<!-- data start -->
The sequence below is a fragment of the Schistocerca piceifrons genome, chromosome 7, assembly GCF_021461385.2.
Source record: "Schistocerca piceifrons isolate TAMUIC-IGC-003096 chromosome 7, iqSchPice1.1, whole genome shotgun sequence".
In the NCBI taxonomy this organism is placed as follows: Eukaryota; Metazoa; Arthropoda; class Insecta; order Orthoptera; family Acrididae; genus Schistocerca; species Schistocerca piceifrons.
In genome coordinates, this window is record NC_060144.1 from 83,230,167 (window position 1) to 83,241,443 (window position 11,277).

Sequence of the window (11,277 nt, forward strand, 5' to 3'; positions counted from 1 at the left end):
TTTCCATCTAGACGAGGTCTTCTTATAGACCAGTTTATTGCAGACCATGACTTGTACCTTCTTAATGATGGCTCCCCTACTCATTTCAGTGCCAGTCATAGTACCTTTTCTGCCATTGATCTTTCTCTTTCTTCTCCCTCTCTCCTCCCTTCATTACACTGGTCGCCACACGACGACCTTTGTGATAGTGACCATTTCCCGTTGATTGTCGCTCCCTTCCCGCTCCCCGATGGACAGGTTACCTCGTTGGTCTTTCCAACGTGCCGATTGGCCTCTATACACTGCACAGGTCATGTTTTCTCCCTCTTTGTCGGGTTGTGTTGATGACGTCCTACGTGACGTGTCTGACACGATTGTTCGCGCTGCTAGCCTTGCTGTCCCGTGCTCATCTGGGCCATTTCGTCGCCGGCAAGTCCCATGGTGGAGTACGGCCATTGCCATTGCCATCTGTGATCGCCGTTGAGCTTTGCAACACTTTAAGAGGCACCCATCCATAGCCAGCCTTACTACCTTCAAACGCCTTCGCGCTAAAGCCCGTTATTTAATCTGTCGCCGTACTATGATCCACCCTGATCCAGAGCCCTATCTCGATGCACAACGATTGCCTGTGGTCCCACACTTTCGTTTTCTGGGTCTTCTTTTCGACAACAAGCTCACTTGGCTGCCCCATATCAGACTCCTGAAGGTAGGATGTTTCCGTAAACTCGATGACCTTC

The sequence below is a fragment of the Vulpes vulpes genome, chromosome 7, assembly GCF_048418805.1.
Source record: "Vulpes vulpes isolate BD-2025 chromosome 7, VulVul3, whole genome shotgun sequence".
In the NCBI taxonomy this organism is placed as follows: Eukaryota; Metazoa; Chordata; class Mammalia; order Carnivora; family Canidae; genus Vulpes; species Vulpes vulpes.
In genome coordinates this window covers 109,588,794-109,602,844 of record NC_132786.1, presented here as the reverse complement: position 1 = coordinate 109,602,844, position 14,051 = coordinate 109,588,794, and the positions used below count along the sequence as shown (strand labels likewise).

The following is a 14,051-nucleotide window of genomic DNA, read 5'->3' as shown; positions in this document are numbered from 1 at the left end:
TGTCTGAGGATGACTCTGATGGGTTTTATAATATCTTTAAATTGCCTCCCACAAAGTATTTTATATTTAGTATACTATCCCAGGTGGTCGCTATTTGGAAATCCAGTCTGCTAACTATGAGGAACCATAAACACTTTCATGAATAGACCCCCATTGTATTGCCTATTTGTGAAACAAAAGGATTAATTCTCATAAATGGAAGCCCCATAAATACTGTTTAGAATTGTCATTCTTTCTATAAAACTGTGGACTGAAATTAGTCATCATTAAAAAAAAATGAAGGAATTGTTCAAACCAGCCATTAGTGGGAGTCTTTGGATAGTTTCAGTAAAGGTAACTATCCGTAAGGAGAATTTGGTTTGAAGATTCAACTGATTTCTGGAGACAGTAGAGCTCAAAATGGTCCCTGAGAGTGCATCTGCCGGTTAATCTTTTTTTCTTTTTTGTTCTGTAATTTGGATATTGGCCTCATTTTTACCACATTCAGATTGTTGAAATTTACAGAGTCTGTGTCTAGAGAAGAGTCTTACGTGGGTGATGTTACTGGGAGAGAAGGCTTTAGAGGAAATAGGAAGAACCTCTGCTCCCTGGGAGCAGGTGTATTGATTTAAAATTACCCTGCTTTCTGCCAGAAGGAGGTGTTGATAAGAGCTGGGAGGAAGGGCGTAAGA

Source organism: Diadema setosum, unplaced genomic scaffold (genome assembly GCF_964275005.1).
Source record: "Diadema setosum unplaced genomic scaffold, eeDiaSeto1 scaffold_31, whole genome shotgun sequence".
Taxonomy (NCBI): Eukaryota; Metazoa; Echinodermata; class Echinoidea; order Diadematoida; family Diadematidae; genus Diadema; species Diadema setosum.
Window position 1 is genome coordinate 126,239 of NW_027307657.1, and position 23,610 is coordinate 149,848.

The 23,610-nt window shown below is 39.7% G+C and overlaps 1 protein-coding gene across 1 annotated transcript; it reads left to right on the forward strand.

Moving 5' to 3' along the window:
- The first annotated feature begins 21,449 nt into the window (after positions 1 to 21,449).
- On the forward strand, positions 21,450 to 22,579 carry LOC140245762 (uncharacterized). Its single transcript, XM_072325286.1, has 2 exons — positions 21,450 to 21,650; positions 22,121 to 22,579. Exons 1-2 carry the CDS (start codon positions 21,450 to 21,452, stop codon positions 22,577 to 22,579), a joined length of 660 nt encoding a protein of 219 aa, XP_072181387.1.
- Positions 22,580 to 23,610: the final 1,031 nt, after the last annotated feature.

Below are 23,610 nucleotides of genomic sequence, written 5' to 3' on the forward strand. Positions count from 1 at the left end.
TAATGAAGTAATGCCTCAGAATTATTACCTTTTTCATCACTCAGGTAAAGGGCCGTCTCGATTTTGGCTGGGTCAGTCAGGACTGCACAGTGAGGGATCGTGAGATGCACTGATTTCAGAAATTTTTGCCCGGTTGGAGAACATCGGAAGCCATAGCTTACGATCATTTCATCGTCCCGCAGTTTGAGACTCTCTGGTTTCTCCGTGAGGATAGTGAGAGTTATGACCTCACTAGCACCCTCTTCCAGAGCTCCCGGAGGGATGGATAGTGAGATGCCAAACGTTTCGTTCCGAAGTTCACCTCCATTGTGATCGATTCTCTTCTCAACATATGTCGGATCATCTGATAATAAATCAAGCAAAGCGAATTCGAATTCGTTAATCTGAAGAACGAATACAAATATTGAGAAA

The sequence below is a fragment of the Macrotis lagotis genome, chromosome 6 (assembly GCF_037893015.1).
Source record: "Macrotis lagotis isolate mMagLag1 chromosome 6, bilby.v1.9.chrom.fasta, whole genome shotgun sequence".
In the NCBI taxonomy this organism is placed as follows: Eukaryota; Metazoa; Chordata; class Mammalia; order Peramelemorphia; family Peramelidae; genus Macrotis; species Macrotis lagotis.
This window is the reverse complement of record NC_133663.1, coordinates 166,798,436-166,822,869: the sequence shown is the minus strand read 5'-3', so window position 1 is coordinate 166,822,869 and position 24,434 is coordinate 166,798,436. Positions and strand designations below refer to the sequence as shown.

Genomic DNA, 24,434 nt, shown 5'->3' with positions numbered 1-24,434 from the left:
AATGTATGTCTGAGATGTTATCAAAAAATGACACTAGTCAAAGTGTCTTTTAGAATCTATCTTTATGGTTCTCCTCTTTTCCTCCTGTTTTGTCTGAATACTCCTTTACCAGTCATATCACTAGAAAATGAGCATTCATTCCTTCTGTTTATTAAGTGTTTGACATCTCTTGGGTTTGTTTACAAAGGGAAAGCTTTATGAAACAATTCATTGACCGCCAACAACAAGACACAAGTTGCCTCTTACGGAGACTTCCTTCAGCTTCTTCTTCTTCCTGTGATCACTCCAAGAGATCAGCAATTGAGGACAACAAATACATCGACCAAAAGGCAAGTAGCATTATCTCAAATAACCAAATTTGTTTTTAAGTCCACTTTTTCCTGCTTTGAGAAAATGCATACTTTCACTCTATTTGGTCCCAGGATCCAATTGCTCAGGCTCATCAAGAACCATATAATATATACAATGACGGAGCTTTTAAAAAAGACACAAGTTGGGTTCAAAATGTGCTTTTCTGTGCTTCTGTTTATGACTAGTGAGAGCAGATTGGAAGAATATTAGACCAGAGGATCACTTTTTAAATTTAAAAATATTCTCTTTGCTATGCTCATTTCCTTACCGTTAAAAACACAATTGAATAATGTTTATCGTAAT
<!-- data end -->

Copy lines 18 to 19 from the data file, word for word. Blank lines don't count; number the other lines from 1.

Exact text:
Moving 5' to 3' along the window:
- The first annotated feature begins 21,449 nt into the window (after positions 1 to 21,449).